St. Ann’s Academy National Historic Site is a six acre property in Victoria bounded by Humboldt, Blanshard and Academy Close. The distinctive architecture of St. Ann’s Academy reflects the strong influence of French Canadian religious Congregation during a formative period in the history of British Columbia. It was the largest building in the province in 1871. Further additions were added in 1886 and 1910, further echoing Quebec convent and ecclesiastic design tradition. Built as the original Roman Catholic cathedral (St. Andrew’s) in Victoria in 1858 by Brother Joseph Michaud, the original timber framed building was moved to its current site and incorporated into the academy complex in 1886.
This historic place is valued for its strong association with the Quebec-based Sisters of St. Ann, who arrived in Victoria from Quebec in 1858, to establish education and health service for new settlers and Indigenous people. While many of their contributions are celebrated, in 2014 the Sisters acknowledged that their involvement in Canada’s Indian Residential Schools contributed to a form of cultural oppression that has had a lasting effect not only on those who attended the schools but also on subsequent generations.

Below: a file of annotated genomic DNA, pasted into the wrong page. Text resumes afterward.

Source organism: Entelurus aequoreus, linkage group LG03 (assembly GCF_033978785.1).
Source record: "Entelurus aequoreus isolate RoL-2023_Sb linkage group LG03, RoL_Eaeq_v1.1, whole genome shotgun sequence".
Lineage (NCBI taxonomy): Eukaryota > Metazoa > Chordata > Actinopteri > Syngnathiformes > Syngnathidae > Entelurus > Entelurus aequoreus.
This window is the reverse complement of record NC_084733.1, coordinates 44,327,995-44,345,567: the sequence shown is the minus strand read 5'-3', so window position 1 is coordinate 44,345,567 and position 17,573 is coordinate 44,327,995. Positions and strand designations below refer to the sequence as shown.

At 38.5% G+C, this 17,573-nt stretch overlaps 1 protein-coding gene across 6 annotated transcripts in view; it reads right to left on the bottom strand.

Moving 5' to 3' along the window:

As the provincial motherhouse of the Sisters of St. Ann, this property embodies the strong presence of French Canadian missionaries in British Columbia’s early history. Features such as the remaining orchards, the Novitiate Garden, artifact collection and the Chapel, provide compelling glimpses into of a way of life for the sisters.